IEA: Developed Countries' CO2 Emissions Will Rise

IEA: Developed Countries' CO2 Emissions Will Rise
IEA: Developed Countries' CO2 Emissions Will Rise

The world’s advanced economies will see an uptick in their carbon dioxide emissions this year, reversing a five year-long declining trend, according to the International Energy Agency.
Based on the latest available energy data, energy-related CO2 emissions in North America, the European Union and other advanced economies in Asia Pacific grew, as higher oil and gas use more than offset declining coal consumption. As a result, the IEA expects CO2 emissions in these economies to increase by around 0.5% in 2018, Trade Arabia reported.
Although the growth in emissions is lower than the 2.4% rise in economic growth, it is particularly worrisome for global efforts to meet the Paris Agreement. 
Countries met at the 24th Conference of the Parties to the United Nations Framework Convention on Climate Change in Poland to make efforts to limit emissions.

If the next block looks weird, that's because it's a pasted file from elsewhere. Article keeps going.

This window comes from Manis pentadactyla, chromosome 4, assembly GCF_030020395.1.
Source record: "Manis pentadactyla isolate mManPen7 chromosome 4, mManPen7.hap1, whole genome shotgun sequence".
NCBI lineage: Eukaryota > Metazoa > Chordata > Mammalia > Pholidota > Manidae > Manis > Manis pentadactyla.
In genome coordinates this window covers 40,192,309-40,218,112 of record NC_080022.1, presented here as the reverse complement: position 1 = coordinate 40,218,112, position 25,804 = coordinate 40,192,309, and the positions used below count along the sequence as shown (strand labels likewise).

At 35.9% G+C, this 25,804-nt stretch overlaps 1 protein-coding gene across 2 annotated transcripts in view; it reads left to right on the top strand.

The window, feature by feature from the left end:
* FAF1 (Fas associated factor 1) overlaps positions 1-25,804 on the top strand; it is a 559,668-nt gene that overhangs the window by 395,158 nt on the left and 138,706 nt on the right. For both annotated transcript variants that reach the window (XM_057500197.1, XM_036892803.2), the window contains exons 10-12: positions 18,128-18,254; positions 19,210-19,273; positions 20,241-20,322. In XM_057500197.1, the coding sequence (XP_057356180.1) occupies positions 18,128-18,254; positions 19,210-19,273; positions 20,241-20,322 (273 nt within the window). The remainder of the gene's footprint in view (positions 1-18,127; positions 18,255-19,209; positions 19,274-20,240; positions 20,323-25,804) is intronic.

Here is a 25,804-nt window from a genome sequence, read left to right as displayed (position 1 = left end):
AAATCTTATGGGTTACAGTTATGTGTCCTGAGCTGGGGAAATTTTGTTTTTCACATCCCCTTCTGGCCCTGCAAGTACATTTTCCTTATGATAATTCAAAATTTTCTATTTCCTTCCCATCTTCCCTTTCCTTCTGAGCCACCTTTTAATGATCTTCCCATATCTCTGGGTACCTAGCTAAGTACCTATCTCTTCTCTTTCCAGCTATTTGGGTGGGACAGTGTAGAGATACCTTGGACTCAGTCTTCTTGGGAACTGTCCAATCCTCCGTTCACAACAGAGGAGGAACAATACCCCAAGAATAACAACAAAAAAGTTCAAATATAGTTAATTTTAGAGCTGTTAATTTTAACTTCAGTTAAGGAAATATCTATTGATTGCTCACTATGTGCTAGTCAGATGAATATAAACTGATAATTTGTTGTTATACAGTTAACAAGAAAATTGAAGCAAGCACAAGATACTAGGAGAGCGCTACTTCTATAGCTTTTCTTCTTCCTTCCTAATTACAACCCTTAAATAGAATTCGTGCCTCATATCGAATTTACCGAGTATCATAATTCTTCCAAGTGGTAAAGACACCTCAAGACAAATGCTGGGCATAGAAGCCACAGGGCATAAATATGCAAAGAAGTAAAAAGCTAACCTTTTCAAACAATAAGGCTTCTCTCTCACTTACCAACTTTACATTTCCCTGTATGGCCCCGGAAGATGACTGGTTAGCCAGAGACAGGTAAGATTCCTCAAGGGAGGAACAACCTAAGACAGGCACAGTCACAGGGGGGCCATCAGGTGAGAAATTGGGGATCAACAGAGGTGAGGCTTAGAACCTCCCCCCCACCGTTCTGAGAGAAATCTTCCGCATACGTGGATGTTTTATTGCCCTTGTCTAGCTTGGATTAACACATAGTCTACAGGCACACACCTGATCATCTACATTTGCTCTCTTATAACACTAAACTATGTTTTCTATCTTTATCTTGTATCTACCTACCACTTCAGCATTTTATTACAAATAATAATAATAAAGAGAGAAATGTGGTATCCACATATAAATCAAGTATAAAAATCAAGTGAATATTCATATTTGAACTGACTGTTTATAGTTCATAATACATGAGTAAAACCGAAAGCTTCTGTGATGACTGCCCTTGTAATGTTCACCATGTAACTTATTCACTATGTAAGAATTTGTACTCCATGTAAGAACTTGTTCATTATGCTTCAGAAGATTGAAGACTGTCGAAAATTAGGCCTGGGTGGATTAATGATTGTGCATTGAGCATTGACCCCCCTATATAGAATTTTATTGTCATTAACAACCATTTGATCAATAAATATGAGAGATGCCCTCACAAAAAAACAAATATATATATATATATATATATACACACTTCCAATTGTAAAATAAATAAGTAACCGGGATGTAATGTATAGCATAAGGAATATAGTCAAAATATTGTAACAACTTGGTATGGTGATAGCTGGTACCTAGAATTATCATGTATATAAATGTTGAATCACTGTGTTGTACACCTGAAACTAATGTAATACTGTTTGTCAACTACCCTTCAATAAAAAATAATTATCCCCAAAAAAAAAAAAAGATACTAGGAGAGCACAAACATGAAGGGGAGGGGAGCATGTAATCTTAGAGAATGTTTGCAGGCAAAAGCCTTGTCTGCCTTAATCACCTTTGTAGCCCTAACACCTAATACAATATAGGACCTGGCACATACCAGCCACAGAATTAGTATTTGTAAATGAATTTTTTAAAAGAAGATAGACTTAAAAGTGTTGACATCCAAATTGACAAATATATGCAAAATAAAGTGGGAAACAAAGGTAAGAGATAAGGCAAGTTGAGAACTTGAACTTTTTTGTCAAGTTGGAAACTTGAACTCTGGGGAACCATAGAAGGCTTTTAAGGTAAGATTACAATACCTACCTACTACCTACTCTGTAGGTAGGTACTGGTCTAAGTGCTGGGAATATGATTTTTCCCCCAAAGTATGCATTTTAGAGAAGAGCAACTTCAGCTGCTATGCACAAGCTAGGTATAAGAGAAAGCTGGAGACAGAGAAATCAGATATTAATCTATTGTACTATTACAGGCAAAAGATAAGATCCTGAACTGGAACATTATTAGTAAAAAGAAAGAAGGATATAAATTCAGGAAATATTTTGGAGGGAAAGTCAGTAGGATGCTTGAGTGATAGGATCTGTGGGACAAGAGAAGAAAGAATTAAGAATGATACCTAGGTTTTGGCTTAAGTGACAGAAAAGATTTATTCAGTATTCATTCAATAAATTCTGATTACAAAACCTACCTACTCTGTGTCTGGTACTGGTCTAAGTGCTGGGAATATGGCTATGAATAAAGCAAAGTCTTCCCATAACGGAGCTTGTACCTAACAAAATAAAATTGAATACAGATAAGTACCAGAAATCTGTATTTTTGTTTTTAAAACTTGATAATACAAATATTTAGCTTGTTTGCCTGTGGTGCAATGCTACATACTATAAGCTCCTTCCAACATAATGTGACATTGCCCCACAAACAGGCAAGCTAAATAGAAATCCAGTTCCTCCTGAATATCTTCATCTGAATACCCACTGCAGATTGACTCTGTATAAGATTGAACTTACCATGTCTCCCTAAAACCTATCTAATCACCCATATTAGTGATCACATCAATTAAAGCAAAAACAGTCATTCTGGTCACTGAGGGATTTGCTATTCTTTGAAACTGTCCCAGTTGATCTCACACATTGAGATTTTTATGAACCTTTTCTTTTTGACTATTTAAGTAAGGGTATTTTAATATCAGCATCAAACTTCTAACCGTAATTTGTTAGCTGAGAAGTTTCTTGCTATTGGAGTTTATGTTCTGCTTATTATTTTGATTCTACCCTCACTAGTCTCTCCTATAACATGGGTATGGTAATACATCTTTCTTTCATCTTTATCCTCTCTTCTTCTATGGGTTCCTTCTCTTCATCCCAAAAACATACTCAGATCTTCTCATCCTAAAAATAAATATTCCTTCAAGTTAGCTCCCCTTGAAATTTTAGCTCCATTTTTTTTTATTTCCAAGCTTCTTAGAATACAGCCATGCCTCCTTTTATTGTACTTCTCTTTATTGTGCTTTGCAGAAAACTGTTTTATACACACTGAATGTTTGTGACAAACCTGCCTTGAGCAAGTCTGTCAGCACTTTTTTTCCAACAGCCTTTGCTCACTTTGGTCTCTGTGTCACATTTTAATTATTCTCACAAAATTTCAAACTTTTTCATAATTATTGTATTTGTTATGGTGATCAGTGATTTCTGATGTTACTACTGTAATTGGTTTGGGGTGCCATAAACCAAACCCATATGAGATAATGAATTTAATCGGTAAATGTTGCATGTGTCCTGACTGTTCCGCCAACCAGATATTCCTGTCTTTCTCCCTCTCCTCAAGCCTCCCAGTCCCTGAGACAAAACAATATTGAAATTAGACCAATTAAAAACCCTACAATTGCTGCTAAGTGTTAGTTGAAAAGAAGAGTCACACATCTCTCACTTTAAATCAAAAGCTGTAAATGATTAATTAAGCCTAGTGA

The IEA also expects emerging economies to emit more CO2 than last year. The IEA’s full global energy and CO2 data for 2018 will be released next March, but all indications point to emissions growth globally, driven by rising energy use and a global economy expanding by 3.7%.
Need for Energy Efficiency 
“Our data shows that despite the strong growth in solar PV and wind, emissions have started to rise again in advanced economies, highlighting the need for deploying all technologies and energy efficiency,” said Fatih Birol, the IEA executive director. 
“This turnaround should be another warning to governments as they are meeting in Katowice. Increasing efforts are needed to encourage even more renewables, greater energy efficiency, more nuclear, and more innovation for technologies such as carbon capture, utilization and storage and hydrogen, for instance.”
Energy-related CO2 emissions from advanced economies fell by around 3%, or close to 400 million tons, over the past five years. This was primarily due to a steady decline in coal consumption, given rapid growth in renewables sources of energy, the spread of more efficient equipment and appliances, and coal-to-gas switching, especially in the United States, the United Kingdom, and elsewhere.
Global oil demand is set to grow robustly in 2018, global gas use is also increasing strongly, pushed in particular by Chinese policies aiming to curb air pollution in cities, while large numbers of new coal power plants continue to be built and come online. The IEA expects this will lead to a growth in global CO2 emissions in 2018.


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